United States of America.
1799 (dated) 14 x 16 in (35.56 x 40.64 cm)
This is a highly unusual and extremely scarce 1799 map of the United States by the English map publisher Clement Cruttwell. Depicts a post-colonial pre-Louisiana United States extending from the Mississippi River to the Atlantic seaboard and from Florida to Canada. Though clearly based on Guthrie's c. 1780s map of the same title, this map offers a number of important innovations and updates that make this a significant cartographic piece in its own right. This map exhibits a combinations of up to date cartographic information and references to mid 18th century colonial charters.
An excellent example is Pennsylvania's northern border which is drawn extending northward as far as Lake Ontario. This rarely seen border configuration references an ambiguity in Pennsylvania's 1681 royal charter. The charter suggests that King Charles II intended to grant William Penn three full degrees of north-south latitude (about 180 miles). This would put Pennsylvania's northern border at roughly 43° parallel, as shown here. Shortly before this map was drawn the Pennsylvania and New York governments settled on 42° as Pennsylvania's northernmost border. Clearly Cruttwell was relying on somewhat outdated information to construct his map.
Further north another interesting example is the additional territory of Sagahadok occupying much of modern day Maine's northern tier. Sagahadok or Sagahadoc, is the legacy of an early 17th British effort to colonize North America. Technically Sagahadoc refers to the territory between the Kennebec River and Nova Scotia. In the few mid 18th centurymaps that actually show Sagahadoc, such as Faden's map depicting the United States according to the 1784 Treaty of Paris, the region is depicted as a territory attached to the Massachusetts Colony. However, by this time it has been fully separated from Massachusetts and is drawn as a separate colony. The appearance of Sagahadoc may be related to a post Revolutionary War British attempt to add this part of northern Maine to their Nova Scotia Colony, referencing an early claim to the territory dating from its original failed 1620 colonization attempt. Similarly, Vermont, through clearly identified in its present location, is here added to British controlled Canada.
In the southwest a fledgling Kentucky appears with a northern border adhering to the Ohio River and a southern border encompassing much of today's Tennessee. Though at this time there were many American Indian groups still active in Kentucky, including the Upper Cherokee and Tennessee tribe, most, with the incorporation of the state, were relocated south of the Tennessee River. This is evident in the large unnamed territory extending as far south as West Florida and occupying much of what is today Mississippi, Alabama, and Georgia. Within this region numerous American Indian nations are identified including the Tennessee, Cherokee, Creek, Choctaw, Chickasaw, and others.
Along the Eastern seaboard Georgia, South Carolina, North Carolina and Virginia appear roughly in their current configuration though are clearly bounded on the west by the Appellation Mountains and, in the case of Georgia, the Flint River. In the south, East and West Florida are at this time disputed territories passing back and forth between British and Spanish control.
The extreme northwest, comprising the vast territory north of the Ohio River and west of Pennsylvania, including the Great Lakes, is identified as the Western Territory. As with the unnamed territory to the south of Kentucky, this northern region is largely dominated by American Indian tribes including the Sioux, Miami, Delaware, Saks, Chippewa, and others. The Great Lakes themselves are riddled with errors including a number of apocryphal islands dating to Bellin's mid 18th century map of the territory. These include Isle Philippeaux, Isle Ponchartrain, and several additional unnamed islands in Lake Superior. The existence of these islands was not firmly disproved until the mid 19th century.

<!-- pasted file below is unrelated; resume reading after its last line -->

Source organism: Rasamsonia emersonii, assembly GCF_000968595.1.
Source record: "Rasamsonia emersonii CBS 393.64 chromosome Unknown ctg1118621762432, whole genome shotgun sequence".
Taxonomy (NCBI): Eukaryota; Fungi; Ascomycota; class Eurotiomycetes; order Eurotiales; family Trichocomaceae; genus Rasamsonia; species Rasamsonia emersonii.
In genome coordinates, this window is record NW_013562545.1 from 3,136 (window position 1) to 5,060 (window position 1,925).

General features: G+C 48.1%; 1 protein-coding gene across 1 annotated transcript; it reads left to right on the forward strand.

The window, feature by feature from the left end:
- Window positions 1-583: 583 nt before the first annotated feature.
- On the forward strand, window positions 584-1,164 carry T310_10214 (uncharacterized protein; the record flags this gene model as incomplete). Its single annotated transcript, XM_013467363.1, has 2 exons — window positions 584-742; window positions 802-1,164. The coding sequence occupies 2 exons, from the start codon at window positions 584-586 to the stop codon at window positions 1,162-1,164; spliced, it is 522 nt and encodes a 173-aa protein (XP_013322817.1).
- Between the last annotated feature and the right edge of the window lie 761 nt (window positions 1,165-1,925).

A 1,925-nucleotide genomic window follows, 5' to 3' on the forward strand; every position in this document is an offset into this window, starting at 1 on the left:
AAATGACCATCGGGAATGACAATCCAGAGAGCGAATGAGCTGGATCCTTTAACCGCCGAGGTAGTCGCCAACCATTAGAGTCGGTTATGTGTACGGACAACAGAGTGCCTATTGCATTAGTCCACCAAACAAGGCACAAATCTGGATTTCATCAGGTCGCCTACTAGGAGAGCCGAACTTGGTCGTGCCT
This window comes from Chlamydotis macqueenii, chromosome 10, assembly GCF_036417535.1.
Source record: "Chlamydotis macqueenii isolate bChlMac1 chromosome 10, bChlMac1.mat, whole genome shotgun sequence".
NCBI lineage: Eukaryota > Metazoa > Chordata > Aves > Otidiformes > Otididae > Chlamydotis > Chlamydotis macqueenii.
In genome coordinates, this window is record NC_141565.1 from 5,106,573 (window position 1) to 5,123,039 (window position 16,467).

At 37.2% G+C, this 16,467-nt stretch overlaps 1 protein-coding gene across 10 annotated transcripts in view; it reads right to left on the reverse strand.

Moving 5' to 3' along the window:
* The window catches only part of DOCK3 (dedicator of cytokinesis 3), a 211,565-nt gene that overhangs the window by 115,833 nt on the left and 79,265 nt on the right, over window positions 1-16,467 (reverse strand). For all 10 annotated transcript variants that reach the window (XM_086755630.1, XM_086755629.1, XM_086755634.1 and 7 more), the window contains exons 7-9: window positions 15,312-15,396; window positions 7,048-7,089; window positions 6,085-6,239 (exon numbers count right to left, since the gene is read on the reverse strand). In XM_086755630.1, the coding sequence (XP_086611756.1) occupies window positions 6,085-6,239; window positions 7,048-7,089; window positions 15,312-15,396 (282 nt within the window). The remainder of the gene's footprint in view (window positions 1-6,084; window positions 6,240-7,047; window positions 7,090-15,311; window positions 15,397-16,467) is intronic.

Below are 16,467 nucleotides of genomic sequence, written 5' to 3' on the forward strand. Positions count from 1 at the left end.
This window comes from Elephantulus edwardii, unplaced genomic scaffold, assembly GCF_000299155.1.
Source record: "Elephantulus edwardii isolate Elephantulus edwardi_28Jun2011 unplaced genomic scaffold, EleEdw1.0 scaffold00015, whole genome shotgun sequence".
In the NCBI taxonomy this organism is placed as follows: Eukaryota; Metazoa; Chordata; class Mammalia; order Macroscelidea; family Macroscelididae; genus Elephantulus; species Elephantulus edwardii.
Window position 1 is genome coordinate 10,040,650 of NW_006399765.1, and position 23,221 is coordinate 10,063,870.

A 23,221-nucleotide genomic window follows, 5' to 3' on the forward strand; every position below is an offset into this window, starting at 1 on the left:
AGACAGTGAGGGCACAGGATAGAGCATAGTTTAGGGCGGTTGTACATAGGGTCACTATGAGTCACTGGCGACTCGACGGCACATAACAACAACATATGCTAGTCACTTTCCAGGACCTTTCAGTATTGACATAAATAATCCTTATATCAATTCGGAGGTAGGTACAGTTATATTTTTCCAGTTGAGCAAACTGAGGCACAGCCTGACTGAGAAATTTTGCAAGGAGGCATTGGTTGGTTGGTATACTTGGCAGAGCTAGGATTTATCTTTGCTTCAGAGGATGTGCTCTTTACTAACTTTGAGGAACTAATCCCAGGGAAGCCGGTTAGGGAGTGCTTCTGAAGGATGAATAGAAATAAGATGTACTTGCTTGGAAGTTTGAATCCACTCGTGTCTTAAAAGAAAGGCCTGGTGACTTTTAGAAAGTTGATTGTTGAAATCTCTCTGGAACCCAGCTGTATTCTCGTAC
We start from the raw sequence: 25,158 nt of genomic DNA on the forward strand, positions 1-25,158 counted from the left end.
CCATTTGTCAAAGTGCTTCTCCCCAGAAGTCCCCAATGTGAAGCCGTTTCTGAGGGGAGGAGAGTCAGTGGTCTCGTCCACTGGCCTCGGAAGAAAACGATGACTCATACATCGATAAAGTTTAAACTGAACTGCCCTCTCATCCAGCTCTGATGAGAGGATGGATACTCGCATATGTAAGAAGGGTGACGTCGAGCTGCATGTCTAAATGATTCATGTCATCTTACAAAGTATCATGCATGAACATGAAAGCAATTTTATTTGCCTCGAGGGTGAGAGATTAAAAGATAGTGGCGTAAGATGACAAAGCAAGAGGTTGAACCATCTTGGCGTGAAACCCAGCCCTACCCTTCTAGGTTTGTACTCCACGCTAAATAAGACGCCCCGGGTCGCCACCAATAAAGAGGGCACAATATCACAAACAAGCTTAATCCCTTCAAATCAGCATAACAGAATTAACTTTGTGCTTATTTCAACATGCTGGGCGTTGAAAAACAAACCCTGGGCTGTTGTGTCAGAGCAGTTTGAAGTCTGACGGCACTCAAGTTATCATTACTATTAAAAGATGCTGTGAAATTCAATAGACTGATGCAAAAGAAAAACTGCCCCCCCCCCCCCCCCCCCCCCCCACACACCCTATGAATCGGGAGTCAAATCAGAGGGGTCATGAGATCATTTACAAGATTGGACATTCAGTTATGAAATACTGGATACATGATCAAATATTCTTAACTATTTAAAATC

The whole exhibits delicate outline color and fine copper plate engraving in the minimalist English style prevalent in the late 18th and early 19th centuries. Drawn by G. G. and J. Robinson of Paternoster Row, London, for Clement Cruttwell's 1799 Atlas to Cruttwell's Gazetteer.
Clement Cruttwell (1743-1808) was an English book and map publisher active in Bath and London in the late 18th and early 19th century. Cruttwell was born the son of William Cruttwell, a gentleman of Wokingham, Berkshire, England. As a young man Cruttwell was educated to be an Anglican Reverend and consequently maintained a lifelong interest in religious matters. Throughout his life, he published a number of religious works and geographical gazetteers including several focused on the British Isles and one dedicated to France. Though little is known of Cruttwell today, he was highly regarded in his own time. In his obituary, a period publication, The Universal Magazine of Knowledge and Pleasure describes Cruttwell as
a gentleman whose various literary performances, for labour, extent, and utility, have rarely been equaled, and, when regarded as the productions of an unassisted valetudinarian, have perhaps never been surpassed.
Cruttwell was also a known correspondent of George Washington to whom he sent his own translation of the Holy Bible, which Washington kept in his personal library until his death.
Cruttwell, C., Atlas to Cruttwell's Gazetteer, 1799.
Very good. Original centerfold. Platemark visible. Some offsetting. Moderate overall toning. Blank on verso.
McCorkle, B. B., New England in Early Printed Maps 1513-1800: An Illustrated Carto-Bibliography, 799.10.